World's Oldest Forest Found in New York Mountains
Sun, April 11, 2021

World's Oldest Forest Found in New York Mountains

Archeologists sifting through fossil soils in a mountain in New York have identified the remnants of the oldest known forest in the world / Photo by: Doug Kerr via Flickr

 

Archeologists sifting through fossil soils in a mountain in New York have identified the remnants of the oldest known forest in the world. Researchers say the extensive root system of the ancient forest provides evidence that the known transition toward forests began earlier in the Devonian Period than previously believed. They add that studying the remnants could help them further understand how Earth's climate changed over time.


An Extensive Forest Network

Found 25 miles away from the site previously believed to have the world's oldest forests, the ancient root system consists of 386 million-year-old primitive trees in the Catskill region near Cairo.

Some of the fossilized roots were six inches in diameter and form 5-foot-wide horizontal radial patterns that spread out from where the vertical tree trunks used to stand. The ancient tree network would have extended to Pennsylvania and then to states beyond, according to British online newspaper the Daily Mail.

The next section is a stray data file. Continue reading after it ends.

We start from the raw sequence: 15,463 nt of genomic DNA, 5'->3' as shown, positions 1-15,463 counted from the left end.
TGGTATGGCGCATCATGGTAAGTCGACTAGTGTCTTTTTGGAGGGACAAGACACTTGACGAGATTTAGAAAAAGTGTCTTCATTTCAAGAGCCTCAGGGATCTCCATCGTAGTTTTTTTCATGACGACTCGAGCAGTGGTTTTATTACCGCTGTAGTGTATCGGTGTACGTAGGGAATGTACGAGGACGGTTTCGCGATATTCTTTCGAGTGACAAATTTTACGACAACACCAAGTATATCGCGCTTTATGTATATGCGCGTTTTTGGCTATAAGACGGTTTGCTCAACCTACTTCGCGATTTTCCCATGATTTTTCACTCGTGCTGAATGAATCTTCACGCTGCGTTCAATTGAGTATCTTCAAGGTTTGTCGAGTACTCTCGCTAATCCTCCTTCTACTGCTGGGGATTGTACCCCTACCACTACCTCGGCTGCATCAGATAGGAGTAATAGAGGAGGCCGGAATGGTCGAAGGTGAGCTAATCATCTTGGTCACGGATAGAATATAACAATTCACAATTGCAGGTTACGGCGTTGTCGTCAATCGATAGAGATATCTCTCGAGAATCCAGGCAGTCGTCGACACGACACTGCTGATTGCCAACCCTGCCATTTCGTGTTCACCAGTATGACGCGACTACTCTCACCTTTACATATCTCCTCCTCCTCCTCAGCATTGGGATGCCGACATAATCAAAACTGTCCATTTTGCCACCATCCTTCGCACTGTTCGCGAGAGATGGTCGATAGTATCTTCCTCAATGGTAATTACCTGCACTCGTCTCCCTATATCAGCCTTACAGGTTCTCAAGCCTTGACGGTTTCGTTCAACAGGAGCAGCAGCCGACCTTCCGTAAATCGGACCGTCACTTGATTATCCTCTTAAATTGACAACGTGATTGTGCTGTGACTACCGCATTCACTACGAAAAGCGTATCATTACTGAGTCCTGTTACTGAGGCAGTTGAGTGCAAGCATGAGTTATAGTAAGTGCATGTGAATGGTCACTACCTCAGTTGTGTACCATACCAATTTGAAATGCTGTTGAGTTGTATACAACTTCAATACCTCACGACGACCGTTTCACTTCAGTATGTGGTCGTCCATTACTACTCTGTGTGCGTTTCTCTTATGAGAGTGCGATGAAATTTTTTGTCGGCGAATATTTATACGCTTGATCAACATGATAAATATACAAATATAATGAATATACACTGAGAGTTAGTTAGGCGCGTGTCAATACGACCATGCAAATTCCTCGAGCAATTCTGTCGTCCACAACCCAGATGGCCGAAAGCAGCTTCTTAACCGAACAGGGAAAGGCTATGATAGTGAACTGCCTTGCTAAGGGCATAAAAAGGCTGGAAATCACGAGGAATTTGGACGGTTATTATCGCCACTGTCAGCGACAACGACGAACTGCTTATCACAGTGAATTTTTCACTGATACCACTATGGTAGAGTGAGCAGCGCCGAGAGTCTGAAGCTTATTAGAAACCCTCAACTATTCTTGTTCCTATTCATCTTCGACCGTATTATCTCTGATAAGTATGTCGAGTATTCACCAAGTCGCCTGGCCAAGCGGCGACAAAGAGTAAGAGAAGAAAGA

The discovery provides "much deeper insight into the transition of the Earth into a forested planet," said scientists from Binghamton University. They, along with researchers from the New York State Museum and Cardiff University, led an international tea to map over 32,000 square feet of forest.

The trees that once stood on the extensive forest were estimated to have grown up to 65 feet tall and had trunks up to five feet in diameter, the scientists found. They also noted the visibility of fish fossils on the surface, which suggests a flood may have wiped out the area's lush vegetation.

Chris Berry, a researcher from Cardiff University, said they were surprised to find plants originally thought to have a "mutually exclusive habitat" thriving in the same area.

"This would have looked like a fairly open forest with small to moderate-sized coniferous-looking trees with individual and clumped tree-fern like plants of possibly smaller size growing between them," Berry said, as per the Daily Mail.

According to the online newspaper, the forest thrived long before the era of dinosaurs—about 419 to 359 million years ago during the Devonian period (or the "age of fish").

Types of Trees in the Oldest Forest

New York is home to an abundance of old tree fossils since it lies on an ancient mountain range. This mountain range buried ancient trees by shedding sediment through natural erosion fro rainfall and glaciation.

Before this extensive forest network, the Gilboa fossil forest held the record for having the oldest trees in the fossil record dating around 385 million years ago. The ancient forest in Catskill beat that record by at least two million years, the New Scientist reports.